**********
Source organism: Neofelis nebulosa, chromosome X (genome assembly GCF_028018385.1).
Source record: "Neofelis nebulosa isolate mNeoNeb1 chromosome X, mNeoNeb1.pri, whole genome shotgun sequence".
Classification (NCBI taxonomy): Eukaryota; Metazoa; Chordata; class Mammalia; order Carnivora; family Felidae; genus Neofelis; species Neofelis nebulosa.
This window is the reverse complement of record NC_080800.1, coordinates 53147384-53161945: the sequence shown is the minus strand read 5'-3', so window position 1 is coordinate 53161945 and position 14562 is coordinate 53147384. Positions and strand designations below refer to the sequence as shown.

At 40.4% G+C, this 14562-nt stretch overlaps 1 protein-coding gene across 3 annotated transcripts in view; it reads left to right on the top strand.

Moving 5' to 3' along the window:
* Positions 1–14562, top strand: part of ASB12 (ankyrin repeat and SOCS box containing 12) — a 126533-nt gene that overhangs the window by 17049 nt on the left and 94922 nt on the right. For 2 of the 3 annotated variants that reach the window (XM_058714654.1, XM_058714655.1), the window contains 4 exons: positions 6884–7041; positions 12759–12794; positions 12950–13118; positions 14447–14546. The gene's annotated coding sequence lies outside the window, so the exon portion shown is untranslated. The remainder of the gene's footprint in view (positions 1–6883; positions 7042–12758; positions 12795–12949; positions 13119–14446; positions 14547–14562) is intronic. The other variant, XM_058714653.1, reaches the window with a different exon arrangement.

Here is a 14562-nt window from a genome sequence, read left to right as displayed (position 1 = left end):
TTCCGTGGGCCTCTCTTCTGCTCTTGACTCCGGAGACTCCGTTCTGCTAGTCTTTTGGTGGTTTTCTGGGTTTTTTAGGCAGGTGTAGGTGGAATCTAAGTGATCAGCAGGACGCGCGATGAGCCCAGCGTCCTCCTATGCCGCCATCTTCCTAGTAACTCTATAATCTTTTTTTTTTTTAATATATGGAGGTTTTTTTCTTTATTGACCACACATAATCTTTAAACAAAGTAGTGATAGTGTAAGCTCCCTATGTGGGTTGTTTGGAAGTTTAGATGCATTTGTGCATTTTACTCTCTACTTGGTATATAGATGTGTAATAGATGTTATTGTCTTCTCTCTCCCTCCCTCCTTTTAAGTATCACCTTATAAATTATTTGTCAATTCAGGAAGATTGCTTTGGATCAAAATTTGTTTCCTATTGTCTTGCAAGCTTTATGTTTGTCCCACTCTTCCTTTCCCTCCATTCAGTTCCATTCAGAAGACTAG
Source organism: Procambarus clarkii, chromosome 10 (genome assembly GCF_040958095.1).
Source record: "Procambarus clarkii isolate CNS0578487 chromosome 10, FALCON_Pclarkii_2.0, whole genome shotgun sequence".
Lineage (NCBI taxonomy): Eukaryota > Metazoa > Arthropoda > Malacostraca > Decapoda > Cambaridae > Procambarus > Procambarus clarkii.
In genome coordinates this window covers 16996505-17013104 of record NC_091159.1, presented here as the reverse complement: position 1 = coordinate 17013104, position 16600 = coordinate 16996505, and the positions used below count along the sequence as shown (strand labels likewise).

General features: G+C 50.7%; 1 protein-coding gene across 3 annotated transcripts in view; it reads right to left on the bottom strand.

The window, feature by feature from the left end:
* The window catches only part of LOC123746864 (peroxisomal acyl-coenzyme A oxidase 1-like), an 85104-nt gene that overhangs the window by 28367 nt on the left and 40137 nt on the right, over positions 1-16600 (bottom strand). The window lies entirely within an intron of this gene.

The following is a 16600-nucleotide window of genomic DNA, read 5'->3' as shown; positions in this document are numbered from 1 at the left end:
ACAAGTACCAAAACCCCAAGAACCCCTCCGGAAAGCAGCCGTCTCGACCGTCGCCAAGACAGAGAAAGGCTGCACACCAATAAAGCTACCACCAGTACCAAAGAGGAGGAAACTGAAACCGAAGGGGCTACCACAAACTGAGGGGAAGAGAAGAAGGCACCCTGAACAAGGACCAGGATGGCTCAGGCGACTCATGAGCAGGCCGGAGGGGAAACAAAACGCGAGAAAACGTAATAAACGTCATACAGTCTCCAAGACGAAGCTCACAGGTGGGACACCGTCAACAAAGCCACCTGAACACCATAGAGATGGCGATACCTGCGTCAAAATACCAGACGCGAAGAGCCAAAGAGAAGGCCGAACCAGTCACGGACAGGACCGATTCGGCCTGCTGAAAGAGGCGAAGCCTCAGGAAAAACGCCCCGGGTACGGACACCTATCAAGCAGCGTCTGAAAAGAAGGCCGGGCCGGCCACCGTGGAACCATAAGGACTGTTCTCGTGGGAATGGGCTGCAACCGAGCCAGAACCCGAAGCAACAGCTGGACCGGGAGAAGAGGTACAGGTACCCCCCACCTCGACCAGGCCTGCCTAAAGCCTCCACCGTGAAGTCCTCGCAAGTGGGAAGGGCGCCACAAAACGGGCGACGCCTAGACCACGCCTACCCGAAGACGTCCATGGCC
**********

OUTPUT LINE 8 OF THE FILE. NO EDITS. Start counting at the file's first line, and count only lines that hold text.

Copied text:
Here is a 14562-nt window from a genome sequence, read left to right as displayed (position 1 = left end):